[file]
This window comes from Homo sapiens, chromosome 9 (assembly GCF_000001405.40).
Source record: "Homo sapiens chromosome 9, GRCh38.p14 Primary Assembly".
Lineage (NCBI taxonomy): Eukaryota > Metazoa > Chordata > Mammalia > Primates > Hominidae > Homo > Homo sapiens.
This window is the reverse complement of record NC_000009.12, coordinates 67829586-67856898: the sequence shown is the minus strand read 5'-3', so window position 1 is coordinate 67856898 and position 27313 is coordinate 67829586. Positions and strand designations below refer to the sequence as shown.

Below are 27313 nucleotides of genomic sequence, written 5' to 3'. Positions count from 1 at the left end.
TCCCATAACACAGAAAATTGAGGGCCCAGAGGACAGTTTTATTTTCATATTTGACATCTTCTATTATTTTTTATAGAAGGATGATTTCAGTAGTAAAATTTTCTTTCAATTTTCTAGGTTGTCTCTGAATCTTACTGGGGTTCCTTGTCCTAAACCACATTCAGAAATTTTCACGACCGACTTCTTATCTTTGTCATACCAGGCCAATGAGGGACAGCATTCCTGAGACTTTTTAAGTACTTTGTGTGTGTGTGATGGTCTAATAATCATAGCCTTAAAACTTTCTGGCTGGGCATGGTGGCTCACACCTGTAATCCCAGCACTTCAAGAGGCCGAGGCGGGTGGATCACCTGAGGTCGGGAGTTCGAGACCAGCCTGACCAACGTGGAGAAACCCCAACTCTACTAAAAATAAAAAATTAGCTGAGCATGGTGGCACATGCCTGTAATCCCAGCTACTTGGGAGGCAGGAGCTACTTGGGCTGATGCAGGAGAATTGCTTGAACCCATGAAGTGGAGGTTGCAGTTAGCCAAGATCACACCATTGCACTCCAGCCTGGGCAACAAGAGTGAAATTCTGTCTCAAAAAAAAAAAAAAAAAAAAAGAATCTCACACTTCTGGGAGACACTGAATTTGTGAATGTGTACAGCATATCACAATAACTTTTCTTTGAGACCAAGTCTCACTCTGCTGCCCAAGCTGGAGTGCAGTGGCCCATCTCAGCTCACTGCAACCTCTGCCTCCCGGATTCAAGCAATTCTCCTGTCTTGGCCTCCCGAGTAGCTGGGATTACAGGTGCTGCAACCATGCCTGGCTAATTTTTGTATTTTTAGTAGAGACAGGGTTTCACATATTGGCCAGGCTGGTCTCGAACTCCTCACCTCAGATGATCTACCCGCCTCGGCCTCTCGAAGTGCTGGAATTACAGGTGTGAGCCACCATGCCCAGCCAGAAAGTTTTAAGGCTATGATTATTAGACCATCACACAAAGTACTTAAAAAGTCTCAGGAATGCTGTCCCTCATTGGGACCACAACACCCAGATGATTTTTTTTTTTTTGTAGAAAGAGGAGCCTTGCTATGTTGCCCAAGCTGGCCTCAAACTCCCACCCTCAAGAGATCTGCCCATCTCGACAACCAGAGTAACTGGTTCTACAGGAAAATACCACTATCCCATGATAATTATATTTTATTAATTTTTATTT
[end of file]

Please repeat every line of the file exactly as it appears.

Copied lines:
This window comes from Homo sapiens, chromosome 9 (assembly GCF_000001405.40).
Source record: "Homo sapiens chromosome 9, GRCh38.p14 Primary Assembly".
Lineage (NCBI taxonomy): Eukaryota > Metazoa > Chordata > Mammalia > Primates > Hominidae > Homo > Homo sapiens.
This window is the reverse complement of record NC_000009.12, coordinates 67829586-67856898: the sequence shown is the minus strand read 5'-3', so window position 1 is coordinate 67856898 and position 27313 is coordinate 67829586. Positions and strand designations below refer to the sequence as shown.

Below are 27313 nucleotides of genomic sequence, written 5' to 3'. Positions count from 1 at the left end.
TCCCATAACACAGAAAATTGAGGGCCCAGAGGACAGTTTTATTTTCATATTTGACATCTTCTATTATTTTTTATAGAAGGATGATTTCAGTAGTAAAATTTTCTTTCAATTTTCTAGGTTGTCTCTGAATCTTACTGGGGTTCCTTGTCCTAAACCACATTCAGAAATTTTCACGACCGACTTCTTATCTTTGTCATACCAGGCCAATGAGGGACAGCATTCCTGAGACTTTTTAAGTACTTTGTGTGTGTGTGATGGTCTAATAATCATAGCCTTAAAACTTTCTGGCTGGGCATGGTGGCTCACACCTGTAATCCCAGCACTTCAAGAGGCCGAGGCGGGTGGATCACCTGAGGTCGGGAGTTCGAGACCAGCCTGACCAACGTGGAGAAACCCCAACTCTACTAAAAATAAAAAATTAGCTGAGCATGGTGGCACATGCCTGTAATCCCAGCTACTTGGGAGGCAGGAGCTACTTGGGCTGATGCAGGAGAATTGCTTGAACCCATGAAGTGGAGGTTGCAGTTAGCCAAGATCACACCATTGCACTCCAGCCTGGGCAACAAGAGTGAAATTCTGTCTCAAAAAAAAAAAAAAAAAAAAAGAATCTCACACTTCTGGGAGACACTGAATTTGTGAATGTGTACAGCATATCACAATAACTTTTCTTTGAGACCAAGTCTCACTCTGCTGCCCAAGCTGGAGTGCAGTGGCCCATCTCAGCTCACTGCAACCTCTGCCTCCCGGATTCAAGCAATTCTCCTGTCTTGGCCTCCCGAGTAGCTGGGATTACAGGTGCTGCAACCATGCCTGGCTAATTTTTGTATTTTTAGTAGAGACAGGGTTTCACATATTGGCCAGGCTGGTCTCGAACTCCTCACCTCAGATGATCTACCCGCCTCGGCCTCTCGAAGTGCTGGAATTACAGGTGTGAGCCACCATGCCCAGCCAGAAAGTTTTAAGGCTATGATTATTAGACCATCACACAAAGTACTTAAAAAGTCTCAGGAATGCTGTCCCTCATTGGGACCACAACACCCAGATGATTTTTTTTTTTTTGTAGAAAGAGGAGCCTTGCTATGTTGCCCAAGCTGGCCTCAAACTCCCACCCTCAAGAGATCTGCCCATCTCGACAACCAGAGTAACTGGTTCTACAGGAAAATACCACTATCCCATGATAATTATATTTTATTAATTTTTATTT